Speaking at the NATO Cyber Defence Pledge Conference in London on 22 May, British Defence Secretary Penny Mordaunt announced that the Ministry of Defence (MoD) is to expand its commitment to cybersecurity, with funding of £22 million (€25 million).
The move addresses the need for the UK and NATO members to recognise offensive cyber as central to modern warfare which, as the UK has already demonstrated against Daesh in the Middle East, can be a vital tool to keep people at home and overseas safe from virtual and physical threats.
The military continues to develop its cyber capabilities as part of the £1.9 billion investment in the National Cyber Security Strategy, focused on boosting the UK’s cyber security. Recent British innovations have included the creation of the National Cyber Security Centre, which brings together government, intelligence agencies and the private sector into one organisation. The state-of-the-art Defence Cyber School, which marked its first anniversary in March this year, is also training the next generation of cyber experts.
“We know all about the dangers. Whether the attacks come from Russia, China or North Korea. Whether they come from hacktivists, criminals or extremists. Whether its malware or fake news. Cyber can bring down our national infrastructure and undermine our democracy [….] It’s time to pay more than lip service to cyber. We must convince our adversaries their advances simply aren’t worth the cost. Cyber enemies think they can act with impunity. We must show them they can’t. That we are ready to respond at a time and place of our choosing in any domain, not just the virtual world [….] We need coherent cyber offense as well as defence,” the Defence Secretary observed.
Putting the Army at the forefront of information warfare, the centres will draw together cyber capability from a range of sources – including both national intelligence and open source data – to give the Army the competitive edge across all environments. They will provide the Army with 24/7 information and analysis, dispel misinformation and give the British armed forces and allies the upper hand on emerging digital threats. The centres are likely to be used to support overseas operations, humanitarian missions, and efforts to protect UK digital communications on home soil. They will work with existing Army capabilities, such as 77 Brigade – a modern and information-focused British Army unit – but will also have regular contact with joint and other national security organisations.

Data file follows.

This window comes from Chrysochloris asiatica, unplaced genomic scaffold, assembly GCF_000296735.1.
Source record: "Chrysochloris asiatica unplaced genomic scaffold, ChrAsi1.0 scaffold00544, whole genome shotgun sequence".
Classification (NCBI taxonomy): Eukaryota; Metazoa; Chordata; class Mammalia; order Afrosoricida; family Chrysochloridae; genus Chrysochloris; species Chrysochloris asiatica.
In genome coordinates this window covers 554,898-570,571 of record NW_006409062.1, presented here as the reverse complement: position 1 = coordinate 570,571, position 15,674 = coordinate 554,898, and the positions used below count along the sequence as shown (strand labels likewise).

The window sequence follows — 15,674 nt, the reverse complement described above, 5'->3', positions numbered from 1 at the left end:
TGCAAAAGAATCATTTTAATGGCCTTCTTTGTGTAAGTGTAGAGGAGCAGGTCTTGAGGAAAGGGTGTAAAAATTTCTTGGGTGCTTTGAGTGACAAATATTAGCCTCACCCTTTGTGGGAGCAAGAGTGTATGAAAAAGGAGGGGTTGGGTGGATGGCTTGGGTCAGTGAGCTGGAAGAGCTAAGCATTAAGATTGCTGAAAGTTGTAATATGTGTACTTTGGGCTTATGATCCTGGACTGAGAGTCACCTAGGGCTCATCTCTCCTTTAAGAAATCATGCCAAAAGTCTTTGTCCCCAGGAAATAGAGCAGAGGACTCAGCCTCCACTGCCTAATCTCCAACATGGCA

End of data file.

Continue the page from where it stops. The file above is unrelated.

“These new cyber centres will allow the Army and Defence to transform the way we use data, at speed, so that we can compete with our adversaries in a way fit for the 21st Century [….] Combining artificial intelligence with our military analysts will help us better understand threats and exploit opportunities, in turn enabling us to get the truth out much more rapidly, quashing the noise of disinformation from our enemies,” commented the General Officer Commanding Force Troops Command, Maj Gen Tom Copinger-Symes.
While details of locations have yet to be confirmed, building in support of the centres is due to begin next year, with operations expected to commence in the early 2020s. The MoD is embracing transformation at an ever-faster rate and investments in truly high-tech innovation, such as in the provision of cutting-edge cyber centres, that will develop the armed forces of the future.